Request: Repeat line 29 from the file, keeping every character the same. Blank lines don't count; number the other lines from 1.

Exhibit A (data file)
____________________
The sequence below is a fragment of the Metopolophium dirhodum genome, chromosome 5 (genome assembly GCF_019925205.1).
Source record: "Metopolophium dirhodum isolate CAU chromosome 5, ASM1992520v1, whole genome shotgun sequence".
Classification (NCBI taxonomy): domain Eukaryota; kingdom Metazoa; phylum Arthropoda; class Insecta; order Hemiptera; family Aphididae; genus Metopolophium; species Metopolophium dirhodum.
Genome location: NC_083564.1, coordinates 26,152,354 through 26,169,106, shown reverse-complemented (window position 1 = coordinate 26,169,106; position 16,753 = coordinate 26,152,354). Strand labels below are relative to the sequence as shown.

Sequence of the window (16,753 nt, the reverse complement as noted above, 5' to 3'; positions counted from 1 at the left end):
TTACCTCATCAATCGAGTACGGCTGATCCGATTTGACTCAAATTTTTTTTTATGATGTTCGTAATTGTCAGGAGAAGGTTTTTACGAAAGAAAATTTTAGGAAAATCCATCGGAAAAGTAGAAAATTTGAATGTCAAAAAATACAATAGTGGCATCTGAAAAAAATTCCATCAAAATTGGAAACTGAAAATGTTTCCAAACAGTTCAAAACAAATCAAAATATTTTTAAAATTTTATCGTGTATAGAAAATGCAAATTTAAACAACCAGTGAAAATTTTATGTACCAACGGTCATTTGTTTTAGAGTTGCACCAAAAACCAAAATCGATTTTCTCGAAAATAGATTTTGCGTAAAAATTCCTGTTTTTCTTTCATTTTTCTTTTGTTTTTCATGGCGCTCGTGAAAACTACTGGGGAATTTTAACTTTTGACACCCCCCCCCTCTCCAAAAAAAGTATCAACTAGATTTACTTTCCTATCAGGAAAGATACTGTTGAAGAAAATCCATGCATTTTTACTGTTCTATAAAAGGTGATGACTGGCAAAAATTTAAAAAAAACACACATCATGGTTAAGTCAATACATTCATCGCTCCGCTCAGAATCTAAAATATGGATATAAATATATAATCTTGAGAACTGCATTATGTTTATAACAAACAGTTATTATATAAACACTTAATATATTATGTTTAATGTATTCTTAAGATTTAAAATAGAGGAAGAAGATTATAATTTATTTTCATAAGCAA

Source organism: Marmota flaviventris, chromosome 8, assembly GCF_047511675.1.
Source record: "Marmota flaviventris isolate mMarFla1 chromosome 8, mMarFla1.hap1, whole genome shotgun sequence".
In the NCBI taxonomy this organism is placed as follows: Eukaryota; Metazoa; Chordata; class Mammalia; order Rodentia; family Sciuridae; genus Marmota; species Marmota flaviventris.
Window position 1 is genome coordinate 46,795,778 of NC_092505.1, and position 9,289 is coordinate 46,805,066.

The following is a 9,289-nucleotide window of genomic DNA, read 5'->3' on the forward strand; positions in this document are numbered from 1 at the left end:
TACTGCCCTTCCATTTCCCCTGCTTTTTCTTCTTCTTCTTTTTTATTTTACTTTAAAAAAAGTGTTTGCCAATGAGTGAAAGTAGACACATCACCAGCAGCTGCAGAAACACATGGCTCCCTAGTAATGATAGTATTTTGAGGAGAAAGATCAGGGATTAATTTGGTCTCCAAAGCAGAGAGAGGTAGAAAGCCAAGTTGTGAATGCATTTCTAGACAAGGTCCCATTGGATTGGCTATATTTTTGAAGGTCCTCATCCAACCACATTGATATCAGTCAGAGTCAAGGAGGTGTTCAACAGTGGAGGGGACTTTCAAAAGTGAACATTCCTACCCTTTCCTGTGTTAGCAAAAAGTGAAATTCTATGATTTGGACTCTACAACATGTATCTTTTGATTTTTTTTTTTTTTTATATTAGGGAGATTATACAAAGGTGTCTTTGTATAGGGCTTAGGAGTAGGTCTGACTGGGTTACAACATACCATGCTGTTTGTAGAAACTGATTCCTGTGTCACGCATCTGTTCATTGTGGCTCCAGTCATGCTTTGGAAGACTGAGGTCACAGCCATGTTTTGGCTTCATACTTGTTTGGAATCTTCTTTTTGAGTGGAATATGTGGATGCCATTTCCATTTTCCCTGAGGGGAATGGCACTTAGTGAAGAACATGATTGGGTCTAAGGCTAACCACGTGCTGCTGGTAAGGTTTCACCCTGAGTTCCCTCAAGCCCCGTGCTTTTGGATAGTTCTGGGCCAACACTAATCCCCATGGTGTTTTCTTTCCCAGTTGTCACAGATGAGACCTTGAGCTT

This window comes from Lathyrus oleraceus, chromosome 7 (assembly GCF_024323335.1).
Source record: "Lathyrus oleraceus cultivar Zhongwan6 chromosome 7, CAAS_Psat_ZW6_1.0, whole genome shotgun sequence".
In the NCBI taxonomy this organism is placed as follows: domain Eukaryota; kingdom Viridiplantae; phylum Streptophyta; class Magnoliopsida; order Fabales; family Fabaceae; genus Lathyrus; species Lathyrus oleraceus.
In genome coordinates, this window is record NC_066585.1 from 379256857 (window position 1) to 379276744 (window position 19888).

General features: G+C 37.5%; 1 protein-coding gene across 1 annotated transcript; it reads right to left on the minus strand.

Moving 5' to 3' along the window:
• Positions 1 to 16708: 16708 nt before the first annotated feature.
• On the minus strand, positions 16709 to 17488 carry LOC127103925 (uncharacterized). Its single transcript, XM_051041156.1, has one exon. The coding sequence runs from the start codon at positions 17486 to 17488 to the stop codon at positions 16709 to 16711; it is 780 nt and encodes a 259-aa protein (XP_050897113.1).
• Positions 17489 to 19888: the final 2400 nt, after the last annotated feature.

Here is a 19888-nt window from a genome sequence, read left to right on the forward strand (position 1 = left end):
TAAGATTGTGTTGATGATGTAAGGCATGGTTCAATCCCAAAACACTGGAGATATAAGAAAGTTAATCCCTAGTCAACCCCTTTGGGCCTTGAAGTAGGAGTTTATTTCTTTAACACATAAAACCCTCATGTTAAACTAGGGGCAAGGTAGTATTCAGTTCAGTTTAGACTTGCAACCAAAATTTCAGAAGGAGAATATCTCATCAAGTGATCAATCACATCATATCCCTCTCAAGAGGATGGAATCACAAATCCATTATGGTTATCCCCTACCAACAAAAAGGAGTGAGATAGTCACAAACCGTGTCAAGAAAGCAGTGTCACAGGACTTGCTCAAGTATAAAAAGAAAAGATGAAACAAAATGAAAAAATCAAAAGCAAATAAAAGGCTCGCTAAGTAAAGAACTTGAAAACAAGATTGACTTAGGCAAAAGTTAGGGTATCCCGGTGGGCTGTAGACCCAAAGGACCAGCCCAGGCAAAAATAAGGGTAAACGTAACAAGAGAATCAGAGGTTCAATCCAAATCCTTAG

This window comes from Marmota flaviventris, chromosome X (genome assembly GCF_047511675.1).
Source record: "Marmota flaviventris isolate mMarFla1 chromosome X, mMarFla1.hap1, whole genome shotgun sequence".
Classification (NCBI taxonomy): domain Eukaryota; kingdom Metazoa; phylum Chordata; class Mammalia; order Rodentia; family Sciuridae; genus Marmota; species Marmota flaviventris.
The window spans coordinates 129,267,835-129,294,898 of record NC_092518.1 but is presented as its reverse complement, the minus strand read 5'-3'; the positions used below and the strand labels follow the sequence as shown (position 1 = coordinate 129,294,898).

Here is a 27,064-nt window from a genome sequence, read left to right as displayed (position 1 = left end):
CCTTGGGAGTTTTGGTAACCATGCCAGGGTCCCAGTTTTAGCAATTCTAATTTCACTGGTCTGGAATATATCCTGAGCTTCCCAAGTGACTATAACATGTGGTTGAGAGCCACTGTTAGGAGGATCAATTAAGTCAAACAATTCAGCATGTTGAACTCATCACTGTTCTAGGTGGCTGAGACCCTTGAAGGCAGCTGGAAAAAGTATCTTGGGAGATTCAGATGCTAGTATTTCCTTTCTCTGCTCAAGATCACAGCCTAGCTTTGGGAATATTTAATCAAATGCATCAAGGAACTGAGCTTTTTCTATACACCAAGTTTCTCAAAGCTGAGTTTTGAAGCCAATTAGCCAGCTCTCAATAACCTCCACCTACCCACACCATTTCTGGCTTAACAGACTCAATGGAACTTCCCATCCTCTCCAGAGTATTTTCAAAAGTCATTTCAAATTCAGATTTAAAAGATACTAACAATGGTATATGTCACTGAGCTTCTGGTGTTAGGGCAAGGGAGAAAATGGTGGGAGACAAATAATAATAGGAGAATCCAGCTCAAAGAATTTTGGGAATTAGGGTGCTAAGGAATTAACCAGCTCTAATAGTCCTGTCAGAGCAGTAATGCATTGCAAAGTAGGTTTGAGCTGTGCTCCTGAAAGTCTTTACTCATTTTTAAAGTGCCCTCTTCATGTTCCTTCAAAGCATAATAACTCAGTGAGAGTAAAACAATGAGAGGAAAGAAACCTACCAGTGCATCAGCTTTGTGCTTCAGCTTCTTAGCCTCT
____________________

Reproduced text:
CCTTGGGAGTTTTGGTAACCATGCCAGGGTCCCAGTTTTAGCAATTCTAATTTCACTGGTCTGGAATATATCCTGAGCTTCCCAAGTGACTATAACATGTGGTTGAGAGCCACTGTTAGGAGGATCAATTAAGTCAAACAATTCAGCATGTTGAACTCATCACTGTTCTAGGTGGCTGAGACCCTTGAAGGCAGCTGGAAAAAGTATCTTGGGAGATTCAGATGCTAGTATTTCCTTTCTCTGCTCAAGATCACAGCCTAGCTTTGGGAATATTTAATCAAATGCATCAAGGAACTGAGCTTTTTCTATACACCAAGTTTCTCAAAGCTGAGTTTTGAAGCCAATTAGCCAGCTCTCAATAACCTCCACCTACCCACACCATTTCTGGCTTAACAGACTCAATGGAACTTCCCATCCTCTCCAGAGTATTTTCAAAAGTCATTTCAAATTCAGATTTAAAAGATACTAACAATGGTATATGTCACTGAGCTTCTGGTGTTAGGGCAAGGGAGAAAATGGTGGGAGACAAATAATAATAGGAGAATCCAGCTCAAAGAATTTTGGGAATTAGGGTGCTAAGGAATTAACCAGCTCTAATAGTCCTGTCAGAGCAGTAATGCATTGCAAAGTAGGTTTGAGCTGTGCTCCTGAAAGTCTTTACTCATTTTTAAAGTGCCCTCTTCATGTTCCTTCAAAGCATAATAACTCAGTGAGAGTAAAACAATGAGAGGAAAGAAACCTACCAGTGCATCAGCTTTGTGCTTCAGCTTCTTAGCCTCT